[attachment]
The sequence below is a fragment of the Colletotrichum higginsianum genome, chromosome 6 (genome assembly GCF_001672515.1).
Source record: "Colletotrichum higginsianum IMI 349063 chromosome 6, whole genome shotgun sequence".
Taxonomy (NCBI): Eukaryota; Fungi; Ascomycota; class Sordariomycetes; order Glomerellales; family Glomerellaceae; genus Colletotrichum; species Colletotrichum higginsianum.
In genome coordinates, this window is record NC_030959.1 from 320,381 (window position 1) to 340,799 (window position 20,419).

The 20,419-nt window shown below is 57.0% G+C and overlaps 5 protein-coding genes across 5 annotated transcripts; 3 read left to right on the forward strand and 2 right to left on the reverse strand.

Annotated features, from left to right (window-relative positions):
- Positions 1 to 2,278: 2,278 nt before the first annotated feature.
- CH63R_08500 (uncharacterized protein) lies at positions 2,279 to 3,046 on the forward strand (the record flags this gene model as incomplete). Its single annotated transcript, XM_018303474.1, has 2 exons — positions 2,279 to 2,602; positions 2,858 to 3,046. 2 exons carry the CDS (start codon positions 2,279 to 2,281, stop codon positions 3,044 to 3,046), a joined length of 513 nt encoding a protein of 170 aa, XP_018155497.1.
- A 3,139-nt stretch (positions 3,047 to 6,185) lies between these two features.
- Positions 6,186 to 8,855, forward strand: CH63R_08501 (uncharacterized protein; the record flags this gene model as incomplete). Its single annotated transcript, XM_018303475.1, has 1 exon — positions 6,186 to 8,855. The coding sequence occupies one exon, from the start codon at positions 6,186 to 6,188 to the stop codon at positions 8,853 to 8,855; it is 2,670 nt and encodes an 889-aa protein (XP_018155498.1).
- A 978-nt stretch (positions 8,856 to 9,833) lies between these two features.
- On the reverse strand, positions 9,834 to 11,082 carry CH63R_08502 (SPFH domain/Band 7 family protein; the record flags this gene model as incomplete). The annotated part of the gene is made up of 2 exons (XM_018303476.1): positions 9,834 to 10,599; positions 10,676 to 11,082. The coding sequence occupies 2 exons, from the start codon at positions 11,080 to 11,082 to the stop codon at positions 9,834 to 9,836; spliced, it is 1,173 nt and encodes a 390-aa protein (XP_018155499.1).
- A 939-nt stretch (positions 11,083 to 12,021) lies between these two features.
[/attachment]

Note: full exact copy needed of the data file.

The sequence below is a fragment of the Colletotrichum higginsianum genome, chromosome 6 (genome assembly GCF_001672515.1).
Source record: "Colletotrichum higginsianum IMI 349063 chromosome 6, whole genome shotgun sequence".
Taxonomy (NCBI): Eukaryota; Fungi; Ascomycota; class Sordariomycetes; order Glomerellales; family Glomerellaceae; genus Colletotrichum; species Colletotrichum higginsianum.
In genome coordinates, this window is record NC_030959.1 from 320,381 (window position 1) to 340,799 (window position 20,419).

The 20,419-nt window shown below is 57.0% G+C and overlaps 5 protein-coding genes across 5 annotated transcripts; 3 read left to right on the forward strand and 2 right to left on the reverse strand.

Annotated features, from left to right (window-relative positions):
- Positions 1 to 2,278: 2,278 nt before the first annotated feature.
- CH63R_08500 (uncharacterized protein) lies at positions 2,279 to 3,046 on the forward strand (the record flags this gene model as incomplete). Its single annotated transcript, XM_018303474.1, has 2 exons — positions 2,279 to 2,602; positions 2,858 to 3,046. 2 exons carry the CDS (start codon positions 2,279 to 2,281, stop codon positions 3,044 to 3,046), a joined length of 513 nt encoding a protein of 170 aa, XP_018155497.1.
- A 3,139-nt stretch (positions 3,047 to 6,185) lies between these two features.
- Positions 6,186 to 8,855, forward strand: CH63R_08501 (uncharacterized protein; the record flags this gene model as incomplete). Its single annotated transcript, XM_018303475.1, has 1 exon — positions 6,186 to 8,855. The coding sequence occupies one exon, from the start codon at positions 6,186 to 6,188 to the stop codon at positions 8,853 to 8,855; it is 2,670 nt and encodes an 889-aa protein (XP_018155498.1).
- A 978-nt stretch (positions 8,856 to 9,833) lies between these two features.
- On the reverse strand, positions 9,834 to 11,082 carry CH63R_08502 (SPFH domain/Band 7 family protein; the record flags this gene model as incomplete). The annotated part of the gene is made up of 2 exons (XM_018303476.1): positions 9,834 to 10,599; positions 10,676 to 11,082. The coding sequence occupies 2 exons, from the start codon at positions 11,080 to 11,082 to the stop codon at positions 9,834 to 9,836; spliced, it is 1,173 nt and encodes a 390-aa protein (XP_018155499.1).
- A 939-nt stretch (positions 11,083 to 12,021) lies between these two features.